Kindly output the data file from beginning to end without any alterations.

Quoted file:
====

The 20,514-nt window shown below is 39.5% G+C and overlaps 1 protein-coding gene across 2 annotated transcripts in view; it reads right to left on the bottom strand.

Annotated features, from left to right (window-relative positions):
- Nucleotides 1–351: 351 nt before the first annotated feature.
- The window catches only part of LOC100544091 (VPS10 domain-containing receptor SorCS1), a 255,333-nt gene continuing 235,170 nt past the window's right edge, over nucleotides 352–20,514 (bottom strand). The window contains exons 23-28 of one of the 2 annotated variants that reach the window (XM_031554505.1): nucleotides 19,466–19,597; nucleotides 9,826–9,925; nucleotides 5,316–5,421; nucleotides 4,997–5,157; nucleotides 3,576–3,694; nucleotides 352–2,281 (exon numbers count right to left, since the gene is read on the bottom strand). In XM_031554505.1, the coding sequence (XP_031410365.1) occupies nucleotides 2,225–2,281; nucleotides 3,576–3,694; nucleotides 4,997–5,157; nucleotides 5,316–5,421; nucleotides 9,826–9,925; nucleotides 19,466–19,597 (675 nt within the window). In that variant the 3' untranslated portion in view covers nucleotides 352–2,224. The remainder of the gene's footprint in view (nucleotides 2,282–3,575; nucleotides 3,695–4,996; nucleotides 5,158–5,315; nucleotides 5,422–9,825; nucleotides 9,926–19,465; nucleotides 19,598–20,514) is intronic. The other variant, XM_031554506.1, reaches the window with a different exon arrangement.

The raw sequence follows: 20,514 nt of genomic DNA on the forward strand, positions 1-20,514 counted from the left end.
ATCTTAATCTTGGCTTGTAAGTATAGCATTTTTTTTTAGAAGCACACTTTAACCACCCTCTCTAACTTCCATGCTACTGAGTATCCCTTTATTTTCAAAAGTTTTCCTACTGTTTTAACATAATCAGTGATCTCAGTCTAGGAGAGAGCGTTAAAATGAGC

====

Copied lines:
The 20,514-nt window shown below is 39.5% G+C and overlaps 1 protein-coding gene across 2 annotated transcripts in view; it reads right to left on the bottom strand.

Annotated features, from left to right (window-relative positions):
- Nucleotides 1–351: 351 nt before the first annotated feature.
- The window catches only part of LOC100544091 (VPS10 domain-containing receptor SorCS1), a 255,333-nt gene continuing 235,170 nt past the window's right edge, over nucleotides 352–20,514 (bottom strand). The window contains exons 23-28 of one of the 2 annotated variants that reach the window (XM_031554505.1): nucleotides 19,466–19,597; nucleotides 9,826–9,925; nucleotides 5,316–5,421; nucleotides 4,997–5,157; nucleotides 3,576–3,694; nucleotides 352–2,281 (exon numbers count right to left, since the gene is read on the bottom strand). In XM_031554505.1, the coding sequence (XP_031410365.1) occupies nucleotides 2,225–2,281; nucleotides 3,576–3,694; nucleotides 4,997–5,157; nucleotides 5,316–5,421; nucleotides 9,826–9,925; nucleotides 19,466–19,597 (675 nt within the window). In that variant the 3' untranslated portion in view covers nucleotides 352–2,224. The remainder of the gene's footprint in view (nucleotides 2,282–3,575; nucleotides 3,695–4,996; nucleotides 5,158–5,315; nucleotides 5,422–9,825; nucleotides 9,926–19,465; nucleotides 19,598–20,514) is intronic. The other variant, XM_031554506.1, reaches the window with a different exon arrangement.

The raw sequence follows: 20,514 nt of genomic DNA on the forward strand, positions 1-20,514 counted from the left end.
ATCTTAATCTTGGCTTGTAAGTATAGCATTTTTTTTTAGAAGCACACTTTAACCACCCTCTCTAACTTCCATGCTACTGAGTATCCCTTTATTTTCAAAAGTTTTCCTACTGTTTTAACATAATCAGTGATCTCAGTCTAGGAGAGAGCGTTAAAATGAGC